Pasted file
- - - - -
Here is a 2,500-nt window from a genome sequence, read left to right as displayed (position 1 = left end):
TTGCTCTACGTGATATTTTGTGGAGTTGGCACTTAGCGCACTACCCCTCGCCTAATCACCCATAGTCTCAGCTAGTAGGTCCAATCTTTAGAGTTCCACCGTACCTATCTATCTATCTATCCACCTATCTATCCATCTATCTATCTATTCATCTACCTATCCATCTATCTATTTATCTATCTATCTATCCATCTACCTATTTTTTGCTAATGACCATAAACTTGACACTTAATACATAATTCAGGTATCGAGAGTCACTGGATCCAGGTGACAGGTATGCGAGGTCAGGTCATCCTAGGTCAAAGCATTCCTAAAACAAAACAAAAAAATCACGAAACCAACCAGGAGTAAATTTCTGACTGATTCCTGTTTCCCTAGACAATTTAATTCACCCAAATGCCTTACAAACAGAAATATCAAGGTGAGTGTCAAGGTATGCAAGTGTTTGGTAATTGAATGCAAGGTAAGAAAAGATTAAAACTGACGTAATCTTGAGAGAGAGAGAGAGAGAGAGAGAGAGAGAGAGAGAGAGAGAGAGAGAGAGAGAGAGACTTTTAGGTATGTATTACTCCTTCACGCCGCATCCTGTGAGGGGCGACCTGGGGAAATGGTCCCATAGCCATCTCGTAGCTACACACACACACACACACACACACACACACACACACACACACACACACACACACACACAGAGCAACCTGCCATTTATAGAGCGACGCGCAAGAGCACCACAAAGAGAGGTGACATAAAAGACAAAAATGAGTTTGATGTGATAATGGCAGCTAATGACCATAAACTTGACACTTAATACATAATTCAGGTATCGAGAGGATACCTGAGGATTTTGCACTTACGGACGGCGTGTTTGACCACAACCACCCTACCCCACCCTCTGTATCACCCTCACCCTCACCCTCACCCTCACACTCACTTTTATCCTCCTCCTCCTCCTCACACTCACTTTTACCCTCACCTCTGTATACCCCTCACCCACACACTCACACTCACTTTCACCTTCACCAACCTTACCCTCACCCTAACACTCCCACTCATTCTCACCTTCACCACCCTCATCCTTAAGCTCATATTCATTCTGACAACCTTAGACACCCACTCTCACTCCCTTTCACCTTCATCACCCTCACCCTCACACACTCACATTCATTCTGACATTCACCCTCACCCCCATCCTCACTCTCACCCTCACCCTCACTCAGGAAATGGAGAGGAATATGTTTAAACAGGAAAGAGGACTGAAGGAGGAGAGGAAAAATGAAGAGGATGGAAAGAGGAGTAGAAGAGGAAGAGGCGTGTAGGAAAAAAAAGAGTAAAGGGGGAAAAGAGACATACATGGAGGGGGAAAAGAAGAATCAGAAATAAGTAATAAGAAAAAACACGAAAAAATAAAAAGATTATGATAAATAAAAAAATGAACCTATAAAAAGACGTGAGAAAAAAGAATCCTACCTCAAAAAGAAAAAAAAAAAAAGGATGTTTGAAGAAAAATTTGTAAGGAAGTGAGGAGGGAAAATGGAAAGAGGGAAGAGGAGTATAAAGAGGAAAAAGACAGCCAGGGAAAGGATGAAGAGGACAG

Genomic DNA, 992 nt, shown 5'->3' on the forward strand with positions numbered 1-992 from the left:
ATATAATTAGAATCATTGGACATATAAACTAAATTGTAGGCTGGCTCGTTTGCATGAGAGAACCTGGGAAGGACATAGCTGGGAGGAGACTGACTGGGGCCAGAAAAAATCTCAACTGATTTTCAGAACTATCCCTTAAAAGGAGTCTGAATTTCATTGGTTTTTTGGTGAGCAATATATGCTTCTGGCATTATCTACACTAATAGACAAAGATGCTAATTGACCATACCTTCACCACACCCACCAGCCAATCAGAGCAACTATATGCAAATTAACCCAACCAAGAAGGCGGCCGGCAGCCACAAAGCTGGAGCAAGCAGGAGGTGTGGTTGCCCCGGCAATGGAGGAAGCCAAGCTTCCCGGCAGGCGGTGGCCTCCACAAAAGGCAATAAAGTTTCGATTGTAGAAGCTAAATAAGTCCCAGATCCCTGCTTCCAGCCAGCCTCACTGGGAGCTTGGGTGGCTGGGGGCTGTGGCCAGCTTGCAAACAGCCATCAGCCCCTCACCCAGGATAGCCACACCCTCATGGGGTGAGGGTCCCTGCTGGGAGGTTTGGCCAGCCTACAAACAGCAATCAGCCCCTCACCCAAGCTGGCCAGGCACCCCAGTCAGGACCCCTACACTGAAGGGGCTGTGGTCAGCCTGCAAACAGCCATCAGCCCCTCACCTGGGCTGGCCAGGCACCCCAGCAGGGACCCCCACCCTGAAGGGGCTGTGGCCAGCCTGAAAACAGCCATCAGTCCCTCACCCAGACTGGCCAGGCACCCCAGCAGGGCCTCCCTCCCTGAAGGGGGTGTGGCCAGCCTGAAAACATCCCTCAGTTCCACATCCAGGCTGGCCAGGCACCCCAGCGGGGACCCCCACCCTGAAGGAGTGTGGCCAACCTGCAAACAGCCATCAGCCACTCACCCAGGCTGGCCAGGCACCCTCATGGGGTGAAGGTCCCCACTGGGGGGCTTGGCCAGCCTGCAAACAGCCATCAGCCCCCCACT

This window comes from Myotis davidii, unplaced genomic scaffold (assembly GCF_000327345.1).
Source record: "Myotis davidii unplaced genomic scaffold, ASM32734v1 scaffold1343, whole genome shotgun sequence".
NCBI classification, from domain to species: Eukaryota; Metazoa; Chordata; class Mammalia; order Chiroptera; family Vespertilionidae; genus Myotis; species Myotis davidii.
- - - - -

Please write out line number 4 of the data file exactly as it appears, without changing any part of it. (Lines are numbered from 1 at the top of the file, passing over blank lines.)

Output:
ATATAATTAGAATCATTGGACATATAAACTAAATTGTAGGCTGGCTCGTTTGCATGAGAGAACCTGGGAAGGACATAGCTGGGAGGAGACTGACTGGGGCCAGAAAAAATCTCAACTGATTTTCAGAACTATCCCTTAAAAGGAGTCTGAATTTCATTGGTTTTTTGGTGAGCAATATATGCTTCTGGCATTATCTACACTAATAGACAAAGATGCTAATTGACCATACCTTCACCACACCCACCAGCCAATCAGAGCAACTATATGCAAATTAACCCAACCAAGAAGGCGGCCGGCAGCCACAAAGCTGGAGCAAGCAGGAGGTGTGGTTGCCCCGGCAATGGAGGAAGCCAAGCTTCCCGGCAGGCGGTGGCCTCCACAAAAGGCAATAAAGTTTCGATTGTAGAAGCTAAATAAGTCCCAGATCCCTGCTTCCAGCCAGCCTCACTGGGAGCTTGGGTGGCTGGGGGCTGTGGCCAGCTTGCAAACAGCCATCAGCCCCTCACCCAGGATAGCCACACCCTCATGGGGTGAGGGTCCCTGCTGGGAGGTTTGGCCAGCCTACAAACAGCAATCAGCCCCTCACCCAAGCTGGCCAGGCACCCCAGTCAGGACCCCTACACTGAAGGGGCTGTGGTCAGCCTGCAAACAGCCATCAGCCCCTCACCTGGGCTGGCCAGGCACCCCAGCAGGGACCCCCACCCTGAAGGGGCTGTGGCCAGCCTGAAAACAGCCATCAGTCCCTCACCCAGACTGGCCAGGCACCCCAGCAGGGCCTCCCTCCCTGAAGGGGGTGTGGCCAGCCTGAAAACATCCCTCAGTTCCACATCCAGGCTGGCCAGGCACCCCAGCGGGGACCCCCACCCTGAAGGAGTGTGGCCAACCTGCAAACAGCCATCAGCCACTCACCCAGGCTGGCCAGGCACCCTCATGGGGTGAAGGTCCCCACTGGGGGGCTTGGCCAGCCTGCAAACAGCCATCAGCCCCCCACT